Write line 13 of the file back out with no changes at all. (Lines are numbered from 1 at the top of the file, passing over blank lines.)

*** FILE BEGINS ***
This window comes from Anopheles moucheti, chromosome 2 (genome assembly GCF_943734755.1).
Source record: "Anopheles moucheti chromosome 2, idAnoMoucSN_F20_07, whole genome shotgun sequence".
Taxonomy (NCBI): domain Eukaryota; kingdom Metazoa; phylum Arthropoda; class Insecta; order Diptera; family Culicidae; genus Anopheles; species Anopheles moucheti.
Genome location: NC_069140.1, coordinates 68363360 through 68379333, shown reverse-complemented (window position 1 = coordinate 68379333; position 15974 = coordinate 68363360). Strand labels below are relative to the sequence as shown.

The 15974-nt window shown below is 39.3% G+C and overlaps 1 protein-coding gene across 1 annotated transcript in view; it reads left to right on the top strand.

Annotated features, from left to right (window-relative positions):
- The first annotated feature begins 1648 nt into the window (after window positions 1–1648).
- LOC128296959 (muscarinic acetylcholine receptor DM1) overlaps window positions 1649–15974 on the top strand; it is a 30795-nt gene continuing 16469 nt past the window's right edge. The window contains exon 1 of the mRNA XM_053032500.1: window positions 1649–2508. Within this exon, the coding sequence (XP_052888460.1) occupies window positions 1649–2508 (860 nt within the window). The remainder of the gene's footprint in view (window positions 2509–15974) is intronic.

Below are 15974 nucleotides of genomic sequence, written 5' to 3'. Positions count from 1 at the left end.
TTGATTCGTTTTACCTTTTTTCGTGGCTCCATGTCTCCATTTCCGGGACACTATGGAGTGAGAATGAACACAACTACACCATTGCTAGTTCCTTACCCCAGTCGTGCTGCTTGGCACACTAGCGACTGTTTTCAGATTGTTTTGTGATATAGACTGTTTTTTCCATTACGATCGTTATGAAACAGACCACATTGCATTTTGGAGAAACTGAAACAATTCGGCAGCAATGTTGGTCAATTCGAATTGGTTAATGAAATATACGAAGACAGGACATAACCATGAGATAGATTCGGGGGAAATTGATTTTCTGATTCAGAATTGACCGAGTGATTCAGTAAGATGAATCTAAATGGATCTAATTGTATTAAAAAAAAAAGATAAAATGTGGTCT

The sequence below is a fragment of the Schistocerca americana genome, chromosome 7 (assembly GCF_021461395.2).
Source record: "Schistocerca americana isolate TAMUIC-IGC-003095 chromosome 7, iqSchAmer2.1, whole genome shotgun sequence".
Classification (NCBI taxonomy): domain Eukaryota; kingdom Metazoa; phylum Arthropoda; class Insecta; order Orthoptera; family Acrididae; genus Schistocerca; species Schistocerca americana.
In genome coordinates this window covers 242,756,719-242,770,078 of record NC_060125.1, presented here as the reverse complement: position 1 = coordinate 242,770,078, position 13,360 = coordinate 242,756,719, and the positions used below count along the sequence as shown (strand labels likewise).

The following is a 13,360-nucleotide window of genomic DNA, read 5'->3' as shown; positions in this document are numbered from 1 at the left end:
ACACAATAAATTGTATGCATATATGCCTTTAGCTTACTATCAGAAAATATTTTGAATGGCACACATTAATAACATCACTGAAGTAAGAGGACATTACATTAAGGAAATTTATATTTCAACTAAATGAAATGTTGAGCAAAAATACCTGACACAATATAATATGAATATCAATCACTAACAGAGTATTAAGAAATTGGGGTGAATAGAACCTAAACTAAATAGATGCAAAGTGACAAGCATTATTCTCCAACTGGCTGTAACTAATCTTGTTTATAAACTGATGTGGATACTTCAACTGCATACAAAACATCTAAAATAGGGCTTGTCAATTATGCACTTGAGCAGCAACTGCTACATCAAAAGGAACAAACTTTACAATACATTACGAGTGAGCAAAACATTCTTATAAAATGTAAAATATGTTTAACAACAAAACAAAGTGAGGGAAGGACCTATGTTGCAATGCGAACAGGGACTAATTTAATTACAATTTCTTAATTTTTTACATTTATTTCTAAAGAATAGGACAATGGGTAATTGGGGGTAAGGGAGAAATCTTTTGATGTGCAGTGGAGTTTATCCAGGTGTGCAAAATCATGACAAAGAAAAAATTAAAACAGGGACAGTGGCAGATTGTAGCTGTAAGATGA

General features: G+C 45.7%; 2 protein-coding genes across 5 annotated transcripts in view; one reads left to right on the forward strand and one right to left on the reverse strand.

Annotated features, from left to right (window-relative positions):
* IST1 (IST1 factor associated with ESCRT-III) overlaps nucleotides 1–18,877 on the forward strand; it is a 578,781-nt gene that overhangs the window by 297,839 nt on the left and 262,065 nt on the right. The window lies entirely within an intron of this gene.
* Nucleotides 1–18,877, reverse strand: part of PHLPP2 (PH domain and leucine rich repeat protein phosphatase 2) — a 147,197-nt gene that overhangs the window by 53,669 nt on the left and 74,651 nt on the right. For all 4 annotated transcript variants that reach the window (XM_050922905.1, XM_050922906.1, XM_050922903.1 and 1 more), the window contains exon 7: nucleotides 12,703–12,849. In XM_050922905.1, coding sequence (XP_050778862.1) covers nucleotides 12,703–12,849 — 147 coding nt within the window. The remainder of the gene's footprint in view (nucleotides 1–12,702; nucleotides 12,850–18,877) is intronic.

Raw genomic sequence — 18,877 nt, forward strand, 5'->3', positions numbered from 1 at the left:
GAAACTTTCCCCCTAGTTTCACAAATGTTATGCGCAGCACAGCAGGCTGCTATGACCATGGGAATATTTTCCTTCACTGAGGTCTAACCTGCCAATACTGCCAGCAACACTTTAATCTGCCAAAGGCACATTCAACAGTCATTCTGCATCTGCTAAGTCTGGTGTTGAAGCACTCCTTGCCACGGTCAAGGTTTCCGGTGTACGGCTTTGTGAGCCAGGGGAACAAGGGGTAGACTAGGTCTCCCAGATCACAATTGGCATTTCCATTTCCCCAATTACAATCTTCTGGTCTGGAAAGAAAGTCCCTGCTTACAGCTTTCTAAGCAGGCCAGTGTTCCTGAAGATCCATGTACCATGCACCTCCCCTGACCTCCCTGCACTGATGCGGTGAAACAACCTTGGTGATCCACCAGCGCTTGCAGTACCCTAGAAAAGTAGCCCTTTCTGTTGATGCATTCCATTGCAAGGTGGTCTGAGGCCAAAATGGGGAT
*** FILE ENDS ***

Classification (NCBI taxonomy): domain Eukaryota; kingdom Metazoa; phylum Arthropoda; class Insecta; order Orthoptera; family Acrididae; genus Schistocerca; species Schistocerca americana.